Booneville Senior Center reopens its doors
On the menu was a baked ranch chicken breast, baked potato, and baked beans, but that was not important.
What was important to the 28 of the Booneville area’s eldest citizens gathered at the Booneville Senior Center last Wednesday for a noon meal was the fact that they were able to do just that – gather.
In the early days of the COVID-19 pandemic, the senior center was one of the first to have to close its doors and while doing so was a move to protect the most vulnerable of the population, it came at a cost of the most amount of human interaction some center regulars enjoyed.
Although meals were delivered to homes throughout the pandemic, or picked up by those who could drive, the center remained closed to inside activities until June 1. Center executive director Kaleigh Bynum was more than happy to reopen the doors.
“The mask mandate was lifted and all the regulations that even restaurants had to follow were relaxed,” Bynum explains the reason to reopen. “But we’re still doing some social distancing.”
Bynum said attendance at the center since the reopening has peaked at near 30, down from the pre-pandemic numbers that saw crowds regularly in the 60s.
“We still do the to-go meals for them if they don’t feel comfortable enough to come in,” said center volunteer Sally Hardin. “We have anywhere from 12 to 20 to-go (meals).”
Sadly, some center regulars never had an option to return as they passed away during the shutdown.
While the noon meal may seem the draw, and it does serve as a nutritionally sound intake for the seniors, it goes much deeper than that for those who have been ready to reconnect.
“It’s a big part of my day,” Clarence Biggs said taking a break from a book he was reading on Wednesday, then adding, “we play bridge and there’s usually a lot of domino games going on back there (in the game room) but they haven’t started those back up yet.”
Biggs was on hand the first day the center reopened on June 1, and he’s been able to attend several other days.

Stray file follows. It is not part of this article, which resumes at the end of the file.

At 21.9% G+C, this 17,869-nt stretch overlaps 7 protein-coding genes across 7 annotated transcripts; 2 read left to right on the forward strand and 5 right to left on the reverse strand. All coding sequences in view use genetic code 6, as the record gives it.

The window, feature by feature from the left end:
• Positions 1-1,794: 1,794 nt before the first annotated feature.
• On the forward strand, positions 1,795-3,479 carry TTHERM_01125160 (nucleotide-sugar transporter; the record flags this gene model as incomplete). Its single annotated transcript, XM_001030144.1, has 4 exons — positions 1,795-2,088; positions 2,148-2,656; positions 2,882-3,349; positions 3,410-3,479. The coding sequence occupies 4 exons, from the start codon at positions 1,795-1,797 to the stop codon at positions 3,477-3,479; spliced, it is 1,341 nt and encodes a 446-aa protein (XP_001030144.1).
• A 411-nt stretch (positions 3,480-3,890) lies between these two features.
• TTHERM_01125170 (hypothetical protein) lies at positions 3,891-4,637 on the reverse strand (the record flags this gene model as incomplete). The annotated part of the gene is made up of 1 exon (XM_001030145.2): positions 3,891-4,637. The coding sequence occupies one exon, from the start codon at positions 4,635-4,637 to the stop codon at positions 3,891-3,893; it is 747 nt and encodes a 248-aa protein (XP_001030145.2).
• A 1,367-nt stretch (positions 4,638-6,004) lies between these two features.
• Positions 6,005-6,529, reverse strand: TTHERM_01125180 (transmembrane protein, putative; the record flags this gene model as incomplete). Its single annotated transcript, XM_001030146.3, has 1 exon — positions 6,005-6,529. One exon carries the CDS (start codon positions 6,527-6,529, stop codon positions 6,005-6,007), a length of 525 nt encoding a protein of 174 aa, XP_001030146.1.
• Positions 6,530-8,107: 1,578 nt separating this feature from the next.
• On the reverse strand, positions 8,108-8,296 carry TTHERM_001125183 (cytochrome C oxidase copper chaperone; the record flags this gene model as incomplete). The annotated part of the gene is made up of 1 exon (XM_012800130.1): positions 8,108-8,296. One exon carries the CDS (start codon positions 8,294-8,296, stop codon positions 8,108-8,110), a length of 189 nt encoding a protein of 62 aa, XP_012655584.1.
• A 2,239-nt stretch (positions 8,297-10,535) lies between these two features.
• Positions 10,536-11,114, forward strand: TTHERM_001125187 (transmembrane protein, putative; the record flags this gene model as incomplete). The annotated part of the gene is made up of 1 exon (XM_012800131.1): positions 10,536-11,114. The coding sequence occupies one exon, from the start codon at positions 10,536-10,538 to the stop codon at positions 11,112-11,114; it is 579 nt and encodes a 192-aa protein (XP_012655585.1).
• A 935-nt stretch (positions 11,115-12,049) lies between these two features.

“I was out of town for a couple of days or I would have been here a lot more often,” Biggs said.
At another table Wednesday three ladies are got together for a pre-meal chat.
“Everybody is happy to be here,” said Claudina Scharbor. “We’re regulars.”
“We’re here about every day,” LeNeal Christie adds.
Christie remained a regular as much as she could during the shutdown, making her way through a makeshift drive through situated under the covered drop off area to pick up meals.
“Every day,” Christie said. “I could wear my pajamas over here but since we’re open I have to get dressed.”
Christie is also typically a regular at the domino table and is waiting for the games to resume.
At still another table Wednesday were C.E. Bryant and his wife Eula Faye whose time at the center goes back to when it was operated at the Booneville Community Center before the new building on Heritage Drive opened about two decades ago.
Eula Faye Bryant is a regular at the jigsaw puzzle tables.
“We haven’t started a lot of things, but they’ll probably start back in July,” said Bynum. “We’re trying to get back to where they can feel comfortable doing those things.”
Bynum says she understands, of course, regardless the status of the pandemic, some of the once regulars may never come back, and that’s okay.
For those who do, still to come could be the popular bean bag baseball game where a center team travels to other centers for contests.
Hopes are the center can return to the days when it was what younger generations might term a “hangout” hosting events ranging from New Year’s Eve to costume parties, and more.